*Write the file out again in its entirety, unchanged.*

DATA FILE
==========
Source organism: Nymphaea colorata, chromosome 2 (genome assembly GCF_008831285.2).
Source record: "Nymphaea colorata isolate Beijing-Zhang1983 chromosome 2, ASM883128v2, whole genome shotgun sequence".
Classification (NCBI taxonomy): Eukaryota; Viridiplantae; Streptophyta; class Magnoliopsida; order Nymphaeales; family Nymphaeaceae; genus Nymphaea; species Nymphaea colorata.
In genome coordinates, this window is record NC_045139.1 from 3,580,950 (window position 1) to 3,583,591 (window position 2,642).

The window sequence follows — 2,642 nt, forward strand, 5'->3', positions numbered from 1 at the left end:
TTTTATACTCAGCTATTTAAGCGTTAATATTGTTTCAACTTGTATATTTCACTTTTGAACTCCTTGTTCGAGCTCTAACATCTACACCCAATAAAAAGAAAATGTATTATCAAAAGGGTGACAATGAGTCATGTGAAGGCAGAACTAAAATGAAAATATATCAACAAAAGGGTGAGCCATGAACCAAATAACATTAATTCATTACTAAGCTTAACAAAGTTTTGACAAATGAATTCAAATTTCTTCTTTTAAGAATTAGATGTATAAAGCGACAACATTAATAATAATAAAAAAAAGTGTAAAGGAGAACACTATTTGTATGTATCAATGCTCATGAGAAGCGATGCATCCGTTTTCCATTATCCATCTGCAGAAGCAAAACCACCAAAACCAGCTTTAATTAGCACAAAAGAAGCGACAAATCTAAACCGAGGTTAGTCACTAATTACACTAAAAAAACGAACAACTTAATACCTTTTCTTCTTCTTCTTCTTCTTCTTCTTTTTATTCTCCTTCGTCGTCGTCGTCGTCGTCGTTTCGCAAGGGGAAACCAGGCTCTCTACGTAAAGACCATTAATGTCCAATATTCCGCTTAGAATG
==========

Source organism: Nymphaea colorata, chromosome 2 (genome assembly GCF_008831285.2).
Source record: "Nymphaea colorata isolate Beijing-Zhang1983 chromosome 2, ASM883128v2, whole genome shotgun sequence".
Classification (NCBI taxonomy): Eukaryota; Viridiplantae; Streptophyta; class Magnoliopsida; order Nymphaeales; family Nymphaeaceae; genus Nymphaea; species Nymphaea colorata.
In genome coordinates, this window is record NC_045139.1 from 3,580,950 (window position 1) to 3,583,591 (window position 2,642).

The window sequence follows — 2,642 nt, forward strand, 5'->3', positions numbered from 1 at the left end:
TTTTATACTCAGCTATTTAAGCGTTAATATTGTTTCAACTTGTATATTTCACTTTTGAACTCCTTGTTCGAGCTCTAACATCTACACCCAATAAAAAGAAAATGTATTATCAAAAGGGTGACAATGAGTCATGTGAAGGCAGAACTAAAATGAAAATATATCAACAAAAGGGTGAGCCATGAACCAAATAACATTAATTCATTACTAAGCTTAACAAAGTTTTGACAAATGAATTCAAATTTCTTCTTTTAAGAATTAGATGTATAAAGCGACAACATTAATAATAATAAAAAAAAGTGTAAAGGAGAACACTATTTGTATGTATCAATGCTCATGAGAAGCGATGCATCCGTTTTCCATTATCCATCTGCAGAAGCAAAACCACCAAAACCAGCTTTAATTAGCACAAAAGAAGCGACAAATCTAAACCGAGGTTAGTCACTAATTACACTAAAAAAACGAACAACTTAATACCTTTTCTTCTTCTTCTTCTTCTTCTTCTTTTTATTCTCCTTCGTCGTCGTCGTCGTCGTCGTTTCGCAAGGGGAAACCAGGCTCTCTACGTAAAGACCATTAATGTCCAATATTCCGCTTAGAATG